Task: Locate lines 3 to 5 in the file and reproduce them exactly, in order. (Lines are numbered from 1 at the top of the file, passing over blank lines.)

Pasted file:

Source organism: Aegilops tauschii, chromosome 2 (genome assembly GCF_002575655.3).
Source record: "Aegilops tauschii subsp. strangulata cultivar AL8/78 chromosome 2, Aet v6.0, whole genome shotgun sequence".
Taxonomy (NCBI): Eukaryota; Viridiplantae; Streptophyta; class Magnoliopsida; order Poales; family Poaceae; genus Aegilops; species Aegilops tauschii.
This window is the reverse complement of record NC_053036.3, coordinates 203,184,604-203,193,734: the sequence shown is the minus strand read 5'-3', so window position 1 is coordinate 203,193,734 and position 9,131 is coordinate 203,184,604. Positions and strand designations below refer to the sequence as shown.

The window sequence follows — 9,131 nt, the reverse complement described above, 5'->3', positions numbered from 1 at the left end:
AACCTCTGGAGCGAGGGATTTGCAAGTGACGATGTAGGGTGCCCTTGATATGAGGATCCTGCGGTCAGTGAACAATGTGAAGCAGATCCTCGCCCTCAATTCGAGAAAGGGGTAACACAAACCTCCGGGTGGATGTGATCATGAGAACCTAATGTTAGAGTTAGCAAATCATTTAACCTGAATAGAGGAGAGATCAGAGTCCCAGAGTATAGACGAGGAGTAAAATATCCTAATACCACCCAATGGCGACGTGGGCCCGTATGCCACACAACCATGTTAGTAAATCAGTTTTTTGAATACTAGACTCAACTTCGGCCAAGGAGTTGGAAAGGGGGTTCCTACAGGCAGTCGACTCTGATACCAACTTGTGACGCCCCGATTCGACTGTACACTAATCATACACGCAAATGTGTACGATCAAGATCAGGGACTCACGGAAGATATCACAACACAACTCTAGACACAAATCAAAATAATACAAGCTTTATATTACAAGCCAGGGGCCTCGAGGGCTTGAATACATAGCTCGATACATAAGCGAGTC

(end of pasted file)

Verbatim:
Taxonomy (NCBI): Eukaryota; Viridiplantae; Streptophyta; class Magnoliopsida; order Poales; family Poaceae; genus Aegilops; species Aegilops tauschii.
This window is the reverse complement of record NC_053036.3, coordinates 203,184,604-203,193,734: the sequence shown is the minus strand read 5'-3', so window position 1 is coordinate 203,193,734 and position 9,131 is coordinate 203,184,604. Positions and strand designations below refer to the sequence as shown.

The window sequence follows — 9,131 nt, the reverse complement described above, 5'->3', positions numbered from 1 at the left end: